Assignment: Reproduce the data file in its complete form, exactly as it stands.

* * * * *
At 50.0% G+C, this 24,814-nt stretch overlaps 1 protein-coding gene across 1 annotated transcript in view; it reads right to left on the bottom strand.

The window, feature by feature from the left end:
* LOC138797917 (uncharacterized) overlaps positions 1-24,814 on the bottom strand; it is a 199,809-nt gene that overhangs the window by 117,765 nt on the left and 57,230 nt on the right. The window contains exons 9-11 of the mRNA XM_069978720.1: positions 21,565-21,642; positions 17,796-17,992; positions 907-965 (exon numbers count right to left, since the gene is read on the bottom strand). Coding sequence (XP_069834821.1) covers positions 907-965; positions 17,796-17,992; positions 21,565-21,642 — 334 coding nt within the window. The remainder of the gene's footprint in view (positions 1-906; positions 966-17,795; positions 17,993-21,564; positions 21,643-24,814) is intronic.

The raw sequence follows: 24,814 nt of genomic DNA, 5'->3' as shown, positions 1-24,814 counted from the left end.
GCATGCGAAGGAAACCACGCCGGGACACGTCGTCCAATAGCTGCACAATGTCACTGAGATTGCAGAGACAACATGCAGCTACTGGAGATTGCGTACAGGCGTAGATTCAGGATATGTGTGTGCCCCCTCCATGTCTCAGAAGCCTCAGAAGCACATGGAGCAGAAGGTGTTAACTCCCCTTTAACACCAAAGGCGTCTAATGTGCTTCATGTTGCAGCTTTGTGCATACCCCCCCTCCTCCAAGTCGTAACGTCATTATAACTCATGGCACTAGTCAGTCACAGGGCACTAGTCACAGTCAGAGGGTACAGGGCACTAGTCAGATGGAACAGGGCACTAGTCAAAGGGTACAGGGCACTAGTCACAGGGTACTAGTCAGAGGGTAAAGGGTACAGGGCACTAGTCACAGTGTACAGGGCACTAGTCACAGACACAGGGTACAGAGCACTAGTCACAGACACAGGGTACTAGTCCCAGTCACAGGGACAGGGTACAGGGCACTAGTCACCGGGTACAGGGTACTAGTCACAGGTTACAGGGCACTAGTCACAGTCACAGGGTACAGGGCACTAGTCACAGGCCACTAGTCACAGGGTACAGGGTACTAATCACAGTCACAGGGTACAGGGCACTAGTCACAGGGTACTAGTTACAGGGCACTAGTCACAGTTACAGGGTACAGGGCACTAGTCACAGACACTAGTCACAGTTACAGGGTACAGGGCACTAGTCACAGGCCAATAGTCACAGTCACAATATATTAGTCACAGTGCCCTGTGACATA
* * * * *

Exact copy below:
At 50.0% G+C, this 24,814-nt stretch overlaps 1 protein-coding gene across 1 annotated transcript in view; it reads right to left on the bottom strand.

The window, feature by feature from the left end:
* LOC138797917 (uncharacterized) overlaps positions 1-24,814 on the bottom strand; it is a 199,809-nt gene that overhangs the window by 117,765 nt on the left and 57,230 nt on the right. The window contains exons 9-11 of the mRNA XM_069978720.1: positions 21,565-21,642; positions 17,796-17,992; positions 907-965 (exon numbers count right to left, since the gene is read on the bottom strand). Coding sequence (XP_069834821.1) covers positions 907-965; positions 17,796-17,992; positions 21,565-21,642 — 334 coding nt within the window. The remainder of the gene's footprint in view (positions 1-906; positions 966-17,795; positions 17,993-21,564; positions 21,643-24,814) is intronic.

The raw sequence follows: 24,814 nt of genomic DNA, 5'->3' as shown, positions 1-24,814 counted from the left end.
GCATGCGAAGGAAACCACGCCGGGACACGTCGTCCAATAGCTGCACAATGTCACTGAGATTGCAGAGACAACATGCAGCTACTGGAGATTGCGTACAGGCGTAGATTCAGGATATGTGTGTGCCCCCTCCATGTCTCAGAAGCCTCAGAAGCACATGGAGCAGAAGGTGTTAACTCCCCTTTAACACCAAAGGCGTCTAATGTGCTTCATGTTGCAGCTTTGTGCATACCCCCCCTCCTCCAAGTCGTAACGTCATTATAACTCATGGCACTAGTCAGTCACAGGGCACTAGTCACAGTCAGAGGGTACAGGGCACTAGTCAGATGGAACAGGGCACTAGTCAAAGGGTACAGGGCACTAGTCACAGGGTACTAGTCAGAGGGTAAAGGGTACAGGGCACTAGTCACAGTGTACAGGGCACTAGTCACAGACACAGGGTACAGAGCACTAGTCACAGACACAGGGTACTAGTCCCAGTCACAGGGACAGGGTACAGGGCACTAGTCACCGGGTACAGGGTACTAGTCACAGGTTACAGGGCACTAGTCACAGTCACAGGGTACAGGGCACTAGTCACAGGCCACTAGTCACAGGGTACAGGGTACTAATCACAGTCACAGGGTACAGGGCACTAGTCACAGGGTACTAGTTACAGGGCACTAGTCACAGTTACAGGGTACAGGGCACTAGTCACAGACACTAGTCACAGTTACAGGGTACAGGGCACTAGTCACAGGCCAATAGTCACAGTCACAATATATTAGTCACAGTGCCCTGTGACATA